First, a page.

An English Professor tries to deal with his wife leaving him, the arrival of his editor who has been waiting for his book for seven years, and the various problems that his friends and associates involve him in.
A young reverend and his wife are on the way from England to Australia to minister to their flock. The bishop asks him to visit an eccentric artist prone to sexual depictions and requests that he voluntarily withdraw a controversial work call "Crucified Venus" from his show. The minister, who considers himself a progressive, is shocked at the amoral atmosphere surrounding the painter, his wife, and the three models living at his estate. The minister's wife is troubled also, and has to deal with latent sexual urges while trying to remain loyal to her husband. Written by
Ed Sutton <firstname.lastname@example.org>
Although this movie is a work of fiction, it is centered around a real person. Norman Lindsay was a real-life artist and author in Australia during the early 1900s. Several of his books have been adapted into movies, including Age of Consent (1969) which tells a different version of this same story. See more »
Although the story is set in the 1930s, the beautiful green steam locomotive that is seen in an early scene is a NSWGR 38 class, which first entered service in 1942. See more »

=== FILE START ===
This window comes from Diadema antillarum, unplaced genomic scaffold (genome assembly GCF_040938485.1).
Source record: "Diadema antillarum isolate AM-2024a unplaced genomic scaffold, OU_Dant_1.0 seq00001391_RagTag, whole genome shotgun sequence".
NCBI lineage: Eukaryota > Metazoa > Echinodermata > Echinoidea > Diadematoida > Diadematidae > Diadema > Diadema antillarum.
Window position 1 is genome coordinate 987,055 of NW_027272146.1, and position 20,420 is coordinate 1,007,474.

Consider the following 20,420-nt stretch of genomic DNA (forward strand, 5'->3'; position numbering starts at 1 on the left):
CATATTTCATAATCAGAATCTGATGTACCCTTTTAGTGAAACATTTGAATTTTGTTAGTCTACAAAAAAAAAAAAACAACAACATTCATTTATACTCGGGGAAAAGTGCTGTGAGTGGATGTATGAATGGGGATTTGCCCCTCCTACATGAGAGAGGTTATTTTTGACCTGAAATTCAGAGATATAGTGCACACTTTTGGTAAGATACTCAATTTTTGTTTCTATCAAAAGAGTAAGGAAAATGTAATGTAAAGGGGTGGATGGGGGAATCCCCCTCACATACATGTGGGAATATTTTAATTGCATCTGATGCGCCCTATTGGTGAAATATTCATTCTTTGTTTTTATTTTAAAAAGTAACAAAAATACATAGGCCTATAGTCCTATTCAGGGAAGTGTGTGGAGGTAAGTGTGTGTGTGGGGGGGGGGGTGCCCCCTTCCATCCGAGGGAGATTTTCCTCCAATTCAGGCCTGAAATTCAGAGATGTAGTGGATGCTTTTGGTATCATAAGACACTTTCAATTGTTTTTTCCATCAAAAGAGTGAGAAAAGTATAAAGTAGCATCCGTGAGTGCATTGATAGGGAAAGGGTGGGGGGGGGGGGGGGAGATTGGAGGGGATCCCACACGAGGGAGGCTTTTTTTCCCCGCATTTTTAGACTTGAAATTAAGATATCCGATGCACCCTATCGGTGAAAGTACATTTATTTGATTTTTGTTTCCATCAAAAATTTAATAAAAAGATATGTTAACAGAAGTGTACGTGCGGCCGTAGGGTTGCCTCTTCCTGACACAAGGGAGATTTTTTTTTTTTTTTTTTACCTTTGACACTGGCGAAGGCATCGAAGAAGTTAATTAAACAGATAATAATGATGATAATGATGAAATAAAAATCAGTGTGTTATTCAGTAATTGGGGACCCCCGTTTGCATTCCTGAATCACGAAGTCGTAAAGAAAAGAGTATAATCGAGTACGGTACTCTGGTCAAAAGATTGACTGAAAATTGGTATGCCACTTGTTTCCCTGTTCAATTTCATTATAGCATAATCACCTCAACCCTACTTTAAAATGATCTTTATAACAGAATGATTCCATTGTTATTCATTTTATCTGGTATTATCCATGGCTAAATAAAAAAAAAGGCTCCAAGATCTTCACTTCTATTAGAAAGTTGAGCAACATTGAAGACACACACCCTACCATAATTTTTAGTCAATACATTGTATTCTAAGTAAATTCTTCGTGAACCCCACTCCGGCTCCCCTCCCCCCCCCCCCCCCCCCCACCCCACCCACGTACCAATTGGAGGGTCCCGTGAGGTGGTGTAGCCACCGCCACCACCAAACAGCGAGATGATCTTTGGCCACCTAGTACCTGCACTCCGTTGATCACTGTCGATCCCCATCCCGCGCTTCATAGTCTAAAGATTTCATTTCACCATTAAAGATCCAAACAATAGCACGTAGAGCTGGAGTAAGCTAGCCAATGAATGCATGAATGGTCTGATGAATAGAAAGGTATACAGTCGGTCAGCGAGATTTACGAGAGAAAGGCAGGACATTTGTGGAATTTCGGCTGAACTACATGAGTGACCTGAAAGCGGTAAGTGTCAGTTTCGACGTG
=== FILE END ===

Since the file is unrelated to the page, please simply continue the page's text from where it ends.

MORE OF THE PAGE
One day we're gonna tickle you. And we're gonna keep tickling you all over. Je wil lalso be tickling you.
He will not.
Look at, look at her goosebumps, you can she she's ticklish.
My giblets are free for the whole world to see.
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Excellent entertainment value (for those who don't seek perfection in every fictional accounting of an event). You either like it or you don't! For those who didn't like and posted here, I am surprised you took such elaborate measures to critique it to the umpteenth degree. Had the movie been heralded as "The Greatest Movie Ever Made", I would better understand your criticism. However, since it was not, it doesn't really deserve the harshness of some of the posts in here. If your expectations were not fulfilled, its not the fault of the movie! And I'll bet dollars to do-nuts that the majority of the people who went to see this movie went to satisfy their curiosity regarding the nudity. Of all the scenes in this flick that have been talked about in these postings, the most obvious tongue in cheek scene has been overlooked. At the end, Lindsay walks into a building and tosses a hammer to the "blind" man sitting on a cot and says 'lets get to work'............the "blind" man deftly catches the hammer and gets up. For all those whose comments are detracting, at least give the author a little more credit for inserting that, so obvious, yet unmentioned.
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